Libertarian Anarchy South Africa Response


Three decades ago, the libertarian Alfred Kuzan published an article with the provocative title “Do We Ever Really Get Out of Anarchy?” The answer he gave is that we do not, that government only substitutes one kind of anarchy for another.

In Kuzan’s view it should be noted that anarchy or the state of nature is always the result of market forces, or as Austrian economists would put it, individual economic acts which result in political ends. It is worth examining the variations in meaning attached to the term, within the South African context.

Most recently ANC secretary general Gwede Mantashe “warned of anarchy if incitement to violence was tolerated.” In a news article carried by mainstream newspapers, Mantashe famously said: “Once anarchy rules society, that society degenerates, and that society collapses in the long run.” The term has become the stock in trade of politicians and news editors alike, feeding public fears about law and disorder in the wake of Marikana and yet the term has really nothing to do with the absence of rules, but rather the absence of a ruler.

When South Africans talk about anarchy what they really mean is chaos, and often the chaos which is referred to is the chaos of the marketplace, (especially when a subjugated work-force refuses to be lead by union leaders working in cahoots with mine bosses), it is a chaos of nature which is a response to the self-same economic forces which drive capitalism.

If one accepts the definition of anarchy as related by the press, then the biggest anarchists must be the ratings agencies. Moody’s and S&P who have done more to put South Africa on the path to anarchy than any member of the workers international vanguard league.

That international financial markets are able to dictate the manner in which money is circulated, controlling bond rates while rendering the South African central bank impotent, in an act which in turn feeds worker revolt against an evil and unjust system, surely sign that anarchism must be upon us?

Defining anarchism as Kuzan does, according to the natural dictates of the marketplace, in the libertarian tradition, is thus an interesting exercise, it repositions criticism of the dominant hierarchies from a discourse between subject and ruler, (traditionalism) to a discourse of the rich vs poor (revolution) in which we are left defending both the right to participate in the economy as well as the right to refuse to participate in such acts of violence and coercion which may be perpetrated by the state against us.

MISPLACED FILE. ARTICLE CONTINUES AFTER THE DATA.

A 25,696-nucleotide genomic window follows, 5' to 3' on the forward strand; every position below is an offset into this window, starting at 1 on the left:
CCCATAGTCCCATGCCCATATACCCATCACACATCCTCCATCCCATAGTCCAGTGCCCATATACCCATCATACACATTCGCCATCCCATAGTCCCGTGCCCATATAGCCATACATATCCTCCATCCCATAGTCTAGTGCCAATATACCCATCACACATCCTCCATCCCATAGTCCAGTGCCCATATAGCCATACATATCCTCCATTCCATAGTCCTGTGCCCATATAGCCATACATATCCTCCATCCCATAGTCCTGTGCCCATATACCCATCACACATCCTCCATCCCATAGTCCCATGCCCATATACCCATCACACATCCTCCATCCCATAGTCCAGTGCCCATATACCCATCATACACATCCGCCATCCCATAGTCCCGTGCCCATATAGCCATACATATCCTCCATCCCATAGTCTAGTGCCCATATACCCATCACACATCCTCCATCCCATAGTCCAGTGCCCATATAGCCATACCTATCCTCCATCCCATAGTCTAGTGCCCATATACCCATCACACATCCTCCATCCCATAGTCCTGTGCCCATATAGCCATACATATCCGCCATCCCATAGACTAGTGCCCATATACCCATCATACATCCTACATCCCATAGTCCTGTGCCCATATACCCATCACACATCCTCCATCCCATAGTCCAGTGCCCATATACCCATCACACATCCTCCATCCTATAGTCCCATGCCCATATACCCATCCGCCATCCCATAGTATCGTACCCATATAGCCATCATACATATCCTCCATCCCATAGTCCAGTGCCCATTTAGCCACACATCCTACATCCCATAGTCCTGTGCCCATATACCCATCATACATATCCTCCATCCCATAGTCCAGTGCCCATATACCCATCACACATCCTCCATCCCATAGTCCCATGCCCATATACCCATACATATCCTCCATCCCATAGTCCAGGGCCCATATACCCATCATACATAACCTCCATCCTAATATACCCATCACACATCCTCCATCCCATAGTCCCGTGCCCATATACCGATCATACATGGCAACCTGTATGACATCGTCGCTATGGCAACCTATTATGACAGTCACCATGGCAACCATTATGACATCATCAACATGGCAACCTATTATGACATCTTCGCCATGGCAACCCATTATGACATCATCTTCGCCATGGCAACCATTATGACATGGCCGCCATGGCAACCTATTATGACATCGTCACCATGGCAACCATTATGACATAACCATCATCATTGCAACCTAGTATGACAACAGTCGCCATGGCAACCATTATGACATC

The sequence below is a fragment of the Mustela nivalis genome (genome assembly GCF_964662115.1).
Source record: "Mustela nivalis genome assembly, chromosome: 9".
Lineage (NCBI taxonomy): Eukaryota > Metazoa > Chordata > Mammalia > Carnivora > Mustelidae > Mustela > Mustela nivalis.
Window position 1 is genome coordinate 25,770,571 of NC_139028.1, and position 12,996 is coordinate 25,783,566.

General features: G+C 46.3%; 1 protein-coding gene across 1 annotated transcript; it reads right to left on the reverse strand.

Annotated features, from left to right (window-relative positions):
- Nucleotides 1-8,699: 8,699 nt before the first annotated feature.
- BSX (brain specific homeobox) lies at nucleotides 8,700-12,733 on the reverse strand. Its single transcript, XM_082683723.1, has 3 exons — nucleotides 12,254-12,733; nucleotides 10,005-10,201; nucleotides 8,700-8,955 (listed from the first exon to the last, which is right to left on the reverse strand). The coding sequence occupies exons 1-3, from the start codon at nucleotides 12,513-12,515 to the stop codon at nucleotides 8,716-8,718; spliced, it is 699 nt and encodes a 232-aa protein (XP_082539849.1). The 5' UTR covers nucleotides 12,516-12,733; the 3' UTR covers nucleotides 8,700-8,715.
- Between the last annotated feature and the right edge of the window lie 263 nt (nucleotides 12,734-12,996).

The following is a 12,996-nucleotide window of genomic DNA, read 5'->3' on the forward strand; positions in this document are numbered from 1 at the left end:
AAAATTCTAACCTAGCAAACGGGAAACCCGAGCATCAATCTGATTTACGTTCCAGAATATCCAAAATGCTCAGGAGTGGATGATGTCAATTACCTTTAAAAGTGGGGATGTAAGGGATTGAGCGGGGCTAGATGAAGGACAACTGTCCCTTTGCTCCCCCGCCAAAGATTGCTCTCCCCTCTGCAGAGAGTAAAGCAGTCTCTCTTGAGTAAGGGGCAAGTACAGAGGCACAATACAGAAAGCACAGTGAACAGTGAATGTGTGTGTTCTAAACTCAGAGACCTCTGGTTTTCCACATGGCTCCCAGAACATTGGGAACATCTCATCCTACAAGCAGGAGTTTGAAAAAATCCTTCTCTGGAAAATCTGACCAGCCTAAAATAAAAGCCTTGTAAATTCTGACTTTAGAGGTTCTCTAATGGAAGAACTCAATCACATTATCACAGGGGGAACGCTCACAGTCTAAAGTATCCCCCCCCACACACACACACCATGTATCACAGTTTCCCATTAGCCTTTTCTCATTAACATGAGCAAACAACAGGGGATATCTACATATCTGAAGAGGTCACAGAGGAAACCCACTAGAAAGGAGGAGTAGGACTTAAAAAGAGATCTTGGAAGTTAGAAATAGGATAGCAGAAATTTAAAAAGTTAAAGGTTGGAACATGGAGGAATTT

Coercion in the form of the money supply, interest rates, taxation and resulting loss of pay experienced by workers, who despite their wage demands, and right to withdraw their labour are once again confronted with punishment inflicted by these self-same “market anarchists” who believe in nothing more than the free market.

Most people regardless of their ideological preferences, according to Kuzan, simply assume that the abolition of anarchy is possible, that they live under Government and that anarchy would be nothing but chaos and violence. It is fear of chaos and violence which drives news editors to label striking workers as anarchists, while forgetting the market + anarchists and yet these workers are simply demonstrating a principle common to bankers and strikers alike, their right to participate in individual economic acts, which when taken as a collective, result in political ends. There is no reason why these political ends cannot be organised around true anarchist principles of cooperation, mutual aid, voluntary participation and non-aggression.

Is a constitutional anarchy possible? The South African state continues to exist despite the anarchy of the markets — the anarchy of the many demands of its citizens, it accomplishes its political ends through the duel hypocrisy of super-exploitation of workers and the perpetuation of a brutal, century-long mining extractive economy. Such a “state of anarchy” however, is neither desirable nor inevitable.

Asijiki

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